HRT - Hormone Replacement Therapy
It's important to remember that menopause is a natural phase in every woman's life and is not the end, in fact, it's just the beginning for some. How best can you manage your symptoms? Do your symptoms have a negative effect on your life, family, marriage? There are now excellent guidelines available for you to educate yourself and help you to help yourself. (Links below)
I am not suggesting you must or must not take HRT, It is purely a personal choice. Many women sail through Menopause without any symptoms at all. However, being armed with as much information as possible makes it easier to make an informed decision. Here is a very informative link for you EASY HRT PRESCRIBING GUIDE. YOU alongside your doctor or women's health specialist must decide if it is for you or not. You may be advised against taking HRT if there is a history of breast cancer in the family or you are at a higher risk of breast cancer, at risk of strokes, diabetes. (Please see the NICE Guidelines link below for more information). However, HRT evidence based research now shows that it DOES NOT actually CAUSE breast cancer. Take a read of this ARTICLE.
Due to the lack of oestrogen women are at a much higher risk of heart disease than breast cancer. HRT protects against heart disease by approximately 30-50% and has many other protective qualities including osteoporosis.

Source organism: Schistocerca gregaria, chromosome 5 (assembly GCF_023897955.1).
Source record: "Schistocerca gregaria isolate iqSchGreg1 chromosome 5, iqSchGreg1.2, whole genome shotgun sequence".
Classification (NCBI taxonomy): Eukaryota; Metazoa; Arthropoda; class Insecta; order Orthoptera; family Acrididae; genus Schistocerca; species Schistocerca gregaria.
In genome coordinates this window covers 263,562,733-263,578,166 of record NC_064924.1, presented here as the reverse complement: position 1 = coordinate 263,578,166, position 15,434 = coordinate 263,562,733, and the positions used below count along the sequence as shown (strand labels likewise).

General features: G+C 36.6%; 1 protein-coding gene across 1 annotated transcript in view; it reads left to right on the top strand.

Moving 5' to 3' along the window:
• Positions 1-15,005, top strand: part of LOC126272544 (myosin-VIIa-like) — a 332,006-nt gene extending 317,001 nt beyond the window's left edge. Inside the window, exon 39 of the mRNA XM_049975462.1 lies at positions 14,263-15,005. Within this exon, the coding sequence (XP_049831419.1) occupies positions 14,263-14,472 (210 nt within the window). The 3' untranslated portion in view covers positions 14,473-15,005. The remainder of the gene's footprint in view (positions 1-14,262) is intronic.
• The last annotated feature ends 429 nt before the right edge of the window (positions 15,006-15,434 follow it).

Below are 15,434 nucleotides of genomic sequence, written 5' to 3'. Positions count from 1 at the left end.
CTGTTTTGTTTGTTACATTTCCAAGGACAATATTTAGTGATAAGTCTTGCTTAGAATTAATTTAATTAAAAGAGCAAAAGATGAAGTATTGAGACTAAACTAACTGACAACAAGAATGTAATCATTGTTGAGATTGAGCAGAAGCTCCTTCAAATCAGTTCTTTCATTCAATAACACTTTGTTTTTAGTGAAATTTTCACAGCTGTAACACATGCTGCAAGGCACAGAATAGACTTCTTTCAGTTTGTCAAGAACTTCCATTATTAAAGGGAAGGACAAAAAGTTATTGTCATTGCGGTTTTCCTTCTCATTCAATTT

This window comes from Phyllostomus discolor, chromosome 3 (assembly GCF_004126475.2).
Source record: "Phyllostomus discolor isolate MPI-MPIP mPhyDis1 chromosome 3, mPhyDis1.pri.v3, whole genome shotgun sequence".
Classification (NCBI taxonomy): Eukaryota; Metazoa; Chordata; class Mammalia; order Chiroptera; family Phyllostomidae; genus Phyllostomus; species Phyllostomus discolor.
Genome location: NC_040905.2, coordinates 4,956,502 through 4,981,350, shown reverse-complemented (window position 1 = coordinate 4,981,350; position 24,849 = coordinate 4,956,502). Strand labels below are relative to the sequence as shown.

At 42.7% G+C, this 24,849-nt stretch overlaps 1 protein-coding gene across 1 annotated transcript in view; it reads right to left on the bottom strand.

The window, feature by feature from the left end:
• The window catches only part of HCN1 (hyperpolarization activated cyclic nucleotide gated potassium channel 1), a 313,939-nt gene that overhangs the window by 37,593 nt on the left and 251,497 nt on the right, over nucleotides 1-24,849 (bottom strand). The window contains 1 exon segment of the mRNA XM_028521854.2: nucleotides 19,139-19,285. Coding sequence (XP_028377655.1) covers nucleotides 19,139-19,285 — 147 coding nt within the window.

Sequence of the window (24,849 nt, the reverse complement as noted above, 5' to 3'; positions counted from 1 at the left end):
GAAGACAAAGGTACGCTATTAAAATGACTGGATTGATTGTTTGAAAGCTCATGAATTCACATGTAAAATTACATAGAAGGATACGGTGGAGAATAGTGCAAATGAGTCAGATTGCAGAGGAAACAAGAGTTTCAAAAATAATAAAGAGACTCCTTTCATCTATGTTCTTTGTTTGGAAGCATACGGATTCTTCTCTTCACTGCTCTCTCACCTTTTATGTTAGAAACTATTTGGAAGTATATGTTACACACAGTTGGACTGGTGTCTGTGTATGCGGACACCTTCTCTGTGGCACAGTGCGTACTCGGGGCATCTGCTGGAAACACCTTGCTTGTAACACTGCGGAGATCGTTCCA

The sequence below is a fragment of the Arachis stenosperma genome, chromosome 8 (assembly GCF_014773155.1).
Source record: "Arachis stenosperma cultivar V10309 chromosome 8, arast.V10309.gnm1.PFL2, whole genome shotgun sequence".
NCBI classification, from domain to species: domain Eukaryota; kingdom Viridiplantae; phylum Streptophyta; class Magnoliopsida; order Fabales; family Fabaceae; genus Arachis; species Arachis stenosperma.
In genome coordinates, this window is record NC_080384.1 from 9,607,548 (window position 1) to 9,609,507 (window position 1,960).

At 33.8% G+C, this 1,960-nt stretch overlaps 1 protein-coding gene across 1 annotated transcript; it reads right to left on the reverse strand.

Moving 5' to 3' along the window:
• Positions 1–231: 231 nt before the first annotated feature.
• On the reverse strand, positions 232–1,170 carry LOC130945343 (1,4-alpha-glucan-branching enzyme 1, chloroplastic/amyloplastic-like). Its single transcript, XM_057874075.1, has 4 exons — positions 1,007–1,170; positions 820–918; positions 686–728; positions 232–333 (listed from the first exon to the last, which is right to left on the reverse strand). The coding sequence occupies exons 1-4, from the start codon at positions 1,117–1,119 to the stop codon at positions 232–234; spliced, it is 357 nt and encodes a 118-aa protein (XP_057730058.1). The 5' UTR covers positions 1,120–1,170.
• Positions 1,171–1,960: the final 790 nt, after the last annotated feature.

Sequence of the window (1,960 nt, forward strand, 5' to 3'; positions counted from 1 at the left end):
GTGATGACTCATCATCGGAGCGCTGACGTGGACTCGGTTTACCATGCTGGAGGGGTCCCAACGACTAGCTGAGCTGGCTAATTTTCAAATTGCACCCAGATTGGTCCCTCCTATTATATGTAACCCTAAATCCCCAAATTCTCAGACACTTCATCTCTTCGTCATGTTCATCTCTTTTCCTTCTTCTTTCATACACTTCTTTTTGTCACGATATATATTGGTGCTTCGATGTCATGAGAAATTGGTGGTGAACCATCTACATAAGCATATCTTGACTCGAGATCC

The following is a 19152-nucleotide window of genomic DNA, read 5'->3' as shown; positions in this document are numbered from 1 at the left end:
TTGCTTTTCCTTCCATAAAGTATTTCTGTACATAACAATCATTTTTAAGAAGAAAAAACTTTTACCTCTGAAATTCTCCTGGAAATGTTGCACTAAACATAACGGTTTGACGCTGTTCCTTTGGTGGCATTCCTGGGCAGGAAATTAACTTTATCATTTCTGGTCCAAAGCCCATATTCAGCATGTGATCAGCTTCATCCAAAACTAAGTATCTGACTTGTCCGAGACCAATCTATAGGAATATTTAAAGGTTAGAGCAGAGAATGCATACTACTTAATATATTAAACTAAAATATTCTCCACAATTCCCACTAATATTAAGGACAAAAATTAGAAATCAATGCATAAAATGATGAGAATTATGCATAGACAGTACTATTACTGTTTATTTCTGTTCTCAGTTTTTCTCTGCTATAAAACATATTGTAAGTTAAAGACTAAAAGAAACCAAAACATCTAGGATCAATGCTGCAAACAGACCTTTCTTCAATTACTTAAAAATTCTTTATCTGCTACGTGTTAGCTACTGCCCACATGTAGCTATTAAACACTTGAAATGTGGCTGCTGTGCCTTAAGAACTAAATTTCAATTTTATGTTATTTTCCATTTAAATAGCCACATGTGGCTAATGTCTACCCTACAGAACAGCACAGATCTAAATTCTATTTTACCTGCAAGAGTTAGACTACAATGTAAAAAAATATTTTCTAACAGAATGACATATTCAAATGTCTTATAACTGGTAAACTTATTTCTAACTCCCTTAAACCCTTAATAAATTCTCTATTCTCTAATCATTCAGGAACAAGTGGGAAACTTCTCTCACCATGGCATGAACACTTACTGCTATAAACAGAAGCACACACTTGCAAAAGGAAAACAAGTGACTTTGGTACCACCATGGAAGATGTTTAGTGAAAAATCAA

HRT has been developed and refined and there is now a wide range of options: oestrogens, with or without progesterons, even Testosterone (Testosterone's are not available on the NHS yet) They can also be taken in different forms such as tablets, skin patches, creams or gels, even vaginally and are bespoke for your symptoms. This can make it a bit confusing which is why you must consult with your doctor.
According to Dr Louise Newson (a menopause specialist and GP), who wrote a recent report for the Royal College of General Practitioners, it’s increasingly clear that many of the ‘scares’ were largely unfounded. As she points out, ‘Much of the negative publicity surrounding HRT stems from the misinterpretation of the findings in the Women’s Health Initiative study, published more than a decade ago. Many women and healthcare professionals are still unnecessarily concerned about the perceived risks of HRT, resulting in a significant proportion of patients being refused it and inappropriately offered antidepressants.’
HRT is very much a personal choice as I have already mentioned and is dependant on your symptoms. As some symptoms can be life debilitating, HRT can be life changing and many women swear by it.
Research suggests that women on HRT live approximately 7 years longer than women not on HRT due its protective benefits to the heart bones and brain.
Each decision made should be considered, pros and cons noted, and further monitoring after prescribed to see whether suited must be carried out. Do not just take blindly, note any changes for the good or bad and go back to your Doctor because your dosage can be changed.
PRIMARY CARE WOMENS HEALTH FORUM